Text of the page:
May 04, 2019

My new identification trick

When trying to identify, say, a beetle in a family that I'm not familiar with, I still have to dig through all the images of beetles in families that I'm familiar with (families that already know it doesn't belong to. I can recognize carabids, scarabs, click beetles, fire fly beetles, leaf beetles, etc. I don't need to be seeing those when I'm searching for something that I know isn't in those families.

So, I created a URL filter to display all beetles EXCEPT those families that I'm familiar with.

This one is for observations within the area I'm usually most interested in--my "bounding box" (which includes most of TX, OK, and LA):,57659,48486,47625,81951,47961,51146,47592,53816,59510,81969,55051,60473,52932,53248,47951,53849,48201,47961,47731,54964

This one is for my own observations (so I can see if I've seen any beetle like this before):,57659,48486,47625,81951,47961,51146,47592,53816,59510,81969,55051,60473,52932,53248,47951,53849,48201,47961,47731,54964

Posted on May 04, 2019 02:10 by pfau_tarleton pfau_tarleton | 3 comments | Leave a comment

April 14, 2019

iNat feature request: view observations by taxonomic hierarchy

I'm really hoping this feature will be added!

Does anyone else like to identify things by perusing a taxonomically sorted guide?

I would like to have any upcoming taxonomic sort feature to be something along the lines of Guides (or something better) so that we can drill down the taxonomic hierarchy as an identification tool. For example, using a Guide such as this one (, I can quickly browse each of the taxonomic groups that I think an unknown specimen might be in, looking for a match or something similar. It’s a great way to become more familiar with the hierarchical structure of biodiversity and a very good way to go about identifying unknown specimens. But it requires a Guide to be able to do this–and they’re no longer supported and take a long while to create for the region of interest. I think the inability to view observations in a taxonomic hierarchy is a huge gaping hole in iNaturalist’s feature list.

Posted on April 14, 2019 14:17 by pfau_tarleton pfau_tarleton | 0 comments | Leave a comment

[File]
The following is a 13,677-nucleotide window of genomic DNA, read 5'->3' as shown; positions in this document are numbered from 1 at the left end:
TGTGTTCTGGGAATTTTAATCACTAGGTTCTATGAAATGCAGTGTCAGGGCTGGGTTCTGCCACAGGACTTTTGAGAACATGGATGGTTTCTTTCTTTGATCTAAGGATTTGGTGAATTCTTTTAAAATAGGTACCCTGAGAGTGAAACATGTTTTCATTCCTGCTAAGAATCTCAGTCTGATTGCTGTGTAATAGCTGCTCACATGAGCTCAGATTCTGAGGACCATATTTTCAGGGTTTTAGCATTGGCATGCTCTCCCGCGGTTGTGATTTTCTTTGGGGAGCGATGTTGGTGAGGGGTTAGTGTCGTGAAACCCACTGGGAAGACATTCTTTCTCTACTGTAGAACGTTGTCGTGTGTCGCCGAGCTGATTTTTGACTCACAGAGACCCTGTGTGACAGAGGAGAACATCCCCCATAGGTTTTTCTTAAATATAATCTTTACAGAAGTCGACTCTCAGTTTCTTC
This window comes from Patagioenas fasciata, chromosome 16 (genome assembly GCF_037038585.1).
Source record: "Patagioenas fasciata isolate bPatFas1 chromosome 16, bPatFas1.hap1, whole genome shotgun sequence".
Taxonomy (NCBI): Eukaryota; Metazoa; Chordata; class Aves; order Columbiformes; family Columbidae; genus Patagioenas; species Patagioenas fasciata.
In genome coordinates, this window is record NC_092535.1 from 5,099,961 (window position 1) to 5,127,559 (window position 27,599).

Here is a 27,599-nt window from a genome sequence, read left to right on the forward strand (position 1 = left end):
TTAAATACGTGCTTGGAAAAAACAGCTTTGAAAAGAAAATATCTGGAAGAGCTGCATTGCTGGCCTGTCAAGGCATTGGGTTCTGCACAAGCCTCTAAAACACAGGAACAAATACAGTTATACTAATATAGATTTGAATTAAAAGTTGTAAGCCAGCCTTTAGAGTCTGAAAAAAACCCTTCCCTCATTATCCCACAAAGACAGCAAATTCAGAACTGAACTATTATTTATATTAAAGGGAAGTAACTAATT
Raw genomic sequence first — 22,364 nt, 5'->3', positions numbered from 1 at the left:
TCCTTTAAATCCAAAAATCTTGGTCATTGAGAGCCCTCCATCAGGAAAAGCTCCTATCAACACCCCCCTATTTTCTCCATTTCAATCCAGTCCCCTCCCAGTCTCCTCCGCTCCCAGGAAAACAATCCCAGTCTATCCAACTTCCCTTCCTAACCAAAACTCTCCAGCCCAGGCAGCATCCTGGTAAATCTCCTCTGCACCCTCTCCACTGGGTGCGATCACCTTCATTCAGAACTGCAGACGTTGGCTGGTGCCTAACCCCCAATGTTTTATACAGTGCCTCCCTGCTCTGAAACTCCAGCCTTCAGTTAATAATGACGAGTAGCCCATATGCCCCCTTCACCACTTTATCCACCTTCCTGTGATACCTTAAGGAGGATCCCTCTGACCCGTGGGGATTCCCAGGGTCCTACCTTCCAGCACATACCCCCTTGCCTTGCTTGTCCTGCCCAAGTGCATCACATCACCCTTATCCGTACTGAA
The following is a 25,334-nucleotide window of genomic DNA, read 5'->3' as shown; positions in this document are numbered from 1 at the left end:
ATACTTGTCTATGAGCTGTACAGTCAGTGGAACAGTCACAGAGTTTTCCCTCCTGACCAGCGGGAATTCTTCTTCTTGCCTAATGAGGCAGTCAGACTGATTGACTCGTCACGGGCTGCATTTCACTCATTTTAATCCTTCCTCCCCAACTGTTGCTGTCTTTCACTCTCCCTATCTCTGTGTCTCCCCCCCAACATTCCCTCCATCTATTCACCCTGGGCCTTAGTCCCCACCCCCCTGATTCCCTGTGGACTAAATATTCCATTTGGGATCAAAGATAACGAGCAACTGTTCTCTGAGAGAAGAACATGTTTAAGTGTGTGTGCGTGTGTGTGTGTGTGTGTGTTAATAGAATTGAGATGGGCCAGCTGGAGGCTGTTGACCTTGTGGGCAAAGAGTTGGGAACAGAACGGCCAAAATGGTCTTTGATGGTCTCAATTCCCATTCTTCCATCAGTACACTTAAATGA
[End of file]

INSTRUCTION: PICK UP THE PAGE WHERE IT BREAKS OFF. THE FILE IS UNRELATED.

January 17, 2019

Anemone, anemone, wherefore art thou?

For those of us eager to get a jump on documenting spring wildflowers, the anemones are beginning to bloom here in Texas. There are five species in TX, but most aren't well documented. Anemone berlandieri is the most common. I'm hoping we can fill in the gaps for the less commonly observed species.

Here's a guide to the features that need to be clearly visible in pictures to make a positive ID:

Anemone caroliniana can occur together with A. berlandieri, sometimes growing side-by-side. But it's far less common, and seems to prefer sandy soils. Here's a map showing it's known distribution:

@kimberlietx and I will be pulling together a group in the Fort Worth area to search specifically for A. caroliniana. So far, it's only been documented (on iNat) at three locations in the DFW area. Stay tuned for details on that event.

Please tag anyone who you think might be interested in making Anemone observations!

Posted on January 17, 2019 01:13 by pfau_tarleton pfau_tarleton | 28 comments | Leave a comment

November 22, 2018

Bioblitz in the heart of TX, 17-20 May 2019

Everyone is invited to Timberlake Field Station, Mills County, TX. Tarleton State University’s Timberlake Biological Field Station is an educational and research facility located on the Colorado River in the heart of Texas--midway between Austin and Abilene. The 790 acre property has approximately 2.88 miles of river frontage.

Details of the location and bioblitz can be found here:

Posted on November 22, 2018 01:10 by pfau_tarleton pfau_tarleton | 9 comments | Leave a comment

August 22, 2018

Gopher or mole (without seeing the animal)?

There are three clues to look for when trying to distinguish mole (Scalopus) sign from gopher (Geomys) sign.

1. Texture of soil in the mound:
very lumpy = mole (
granular (and sometimes with a plug visible) = gopher (

2. Position of mounds (not always apparent):
no directional pattern or rarely distinctly curved = mole
several in a fairly straight line = gopher (